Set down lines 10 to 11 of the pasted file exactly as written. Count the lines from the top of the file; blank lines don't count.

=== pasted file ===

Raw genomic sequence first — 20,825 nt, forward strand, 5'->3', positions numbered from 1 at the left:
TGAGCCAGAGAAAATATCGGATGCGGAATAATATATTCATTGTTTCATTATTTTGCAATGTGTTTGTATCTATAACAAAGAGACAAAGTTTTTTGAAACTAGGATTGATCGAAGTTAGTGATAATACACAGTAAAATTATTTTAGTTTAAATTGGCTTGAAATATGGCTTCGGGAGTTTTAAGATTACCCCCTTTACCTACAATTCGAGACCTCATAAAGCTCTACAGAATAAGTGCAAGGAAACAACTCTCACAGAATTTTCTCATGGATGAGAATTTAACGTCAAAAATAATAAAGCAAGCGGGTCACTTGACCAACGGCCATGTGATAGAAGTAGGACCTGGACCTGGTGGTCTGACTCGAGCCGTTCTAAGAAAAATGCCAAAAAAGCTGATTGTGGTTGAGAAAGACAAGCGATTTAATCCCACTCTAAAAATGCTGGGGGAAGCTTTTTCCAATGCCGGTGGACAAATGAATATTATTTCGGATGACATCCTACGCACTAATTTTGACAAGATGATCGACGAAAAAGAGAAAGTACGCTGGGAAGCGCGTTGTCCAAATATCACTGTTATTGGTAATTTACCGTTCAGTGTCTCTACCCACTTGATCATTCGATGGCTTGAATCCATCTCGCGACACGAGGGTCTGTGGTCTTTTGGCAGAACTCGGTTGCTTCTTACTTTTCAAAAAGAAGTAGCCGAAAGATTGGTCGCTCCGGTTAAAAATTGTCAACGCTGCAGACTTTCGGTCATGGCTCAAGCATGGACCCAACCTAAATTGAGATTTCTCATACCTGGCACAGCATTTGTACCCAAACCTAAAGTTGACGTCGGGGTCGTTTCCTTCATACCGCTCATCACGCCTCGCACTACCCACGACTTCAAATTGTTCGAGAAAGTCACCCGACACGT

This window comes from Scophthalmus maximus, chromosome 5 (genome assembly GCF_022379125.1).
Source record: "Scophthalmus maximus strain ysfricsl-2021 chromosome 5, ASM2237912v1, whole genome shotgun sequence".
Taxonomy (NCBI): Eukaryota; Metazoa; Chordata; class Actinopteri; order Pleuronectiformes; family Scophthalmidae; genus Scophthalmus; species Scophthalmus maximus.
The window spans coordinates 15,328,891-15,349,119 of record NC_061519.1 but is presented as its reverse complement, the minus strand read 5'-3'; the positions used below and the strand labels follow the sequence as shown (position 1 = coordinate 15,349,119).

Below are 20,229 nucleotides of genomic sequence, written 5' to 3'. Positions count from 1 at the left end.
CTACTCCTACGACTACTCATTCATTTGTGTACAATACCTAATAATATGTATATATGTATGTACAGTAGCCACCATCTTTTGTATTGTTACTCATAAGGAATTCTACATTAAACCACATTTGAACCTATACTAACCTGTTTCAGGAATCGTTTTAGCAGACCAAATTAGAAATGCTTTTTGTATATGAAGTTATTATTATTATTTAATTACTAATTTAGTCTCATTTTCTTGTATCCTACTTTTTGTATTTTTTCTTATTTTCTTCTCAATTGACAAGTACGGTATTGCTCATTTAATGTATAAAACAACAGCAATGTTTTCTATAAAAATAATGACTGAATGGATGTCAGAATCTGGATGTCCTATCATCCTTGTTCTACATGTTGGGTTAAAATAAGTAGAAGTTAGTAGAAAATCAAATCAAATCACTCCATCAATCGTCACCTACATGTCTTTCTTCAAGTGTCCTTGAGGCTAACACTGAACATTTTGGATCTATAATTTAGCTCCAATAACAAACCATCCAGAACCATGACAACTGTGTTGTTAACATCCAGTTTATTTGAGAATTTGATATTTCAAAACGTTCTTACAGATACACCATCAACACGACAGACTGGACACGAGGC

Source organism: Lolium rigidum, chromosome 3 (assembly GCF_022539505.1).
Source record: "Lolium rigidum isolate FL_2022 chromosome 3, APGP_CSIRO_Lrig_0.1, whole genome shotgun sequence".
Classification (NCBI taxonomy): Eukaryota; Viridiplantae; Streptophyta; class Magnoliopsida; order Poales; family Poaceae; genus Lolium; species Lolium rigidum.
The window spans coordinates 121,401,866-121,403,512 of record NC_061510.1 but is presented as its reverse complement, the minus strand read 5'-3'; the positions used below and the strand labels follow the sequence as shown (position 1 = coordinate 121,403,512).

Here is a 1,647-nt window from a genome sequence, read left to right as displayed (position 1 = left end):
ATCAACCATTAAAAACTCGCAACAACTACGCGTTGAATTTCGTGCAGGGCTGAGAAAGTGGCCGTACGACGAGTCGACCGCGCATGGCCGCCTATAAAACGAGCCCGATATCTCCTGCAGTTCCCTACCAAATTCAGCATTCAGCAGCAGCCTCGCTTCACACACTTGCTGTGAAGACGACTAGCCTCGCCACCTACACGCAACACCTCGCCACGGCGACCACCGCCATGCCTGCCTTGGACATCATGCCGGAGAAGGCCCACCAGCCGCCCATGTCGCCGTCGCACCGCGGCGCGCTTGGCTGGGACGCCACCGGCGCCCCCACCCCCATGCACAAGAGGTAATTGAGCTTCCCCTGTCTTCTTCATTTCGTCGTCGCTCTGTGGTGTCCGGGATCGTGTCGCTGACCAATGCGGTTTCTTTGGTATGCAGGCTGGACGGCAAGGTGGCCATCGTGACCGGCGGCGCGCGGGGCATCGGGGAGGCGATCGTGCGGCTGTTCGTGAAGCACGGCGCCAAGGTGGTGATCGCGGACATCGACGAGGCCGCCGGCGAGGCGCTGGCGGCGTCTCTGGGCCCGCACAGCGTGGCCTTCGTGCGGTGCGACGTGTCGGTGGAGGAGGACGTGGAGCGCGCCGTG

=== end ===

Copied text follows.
Source record: "Lolium rigidum isolate FL_2022 chromosome 3, APGP_CSIRO_Lrig_0.1, whole genome shotgun sequence".
Classification (NCBI taxonomy): Eukaryota; Viridiplantae; Streptophyta; class Magnoliopsida; order Poales; family Poaceae; genus Lolium; species Lolium rigidum.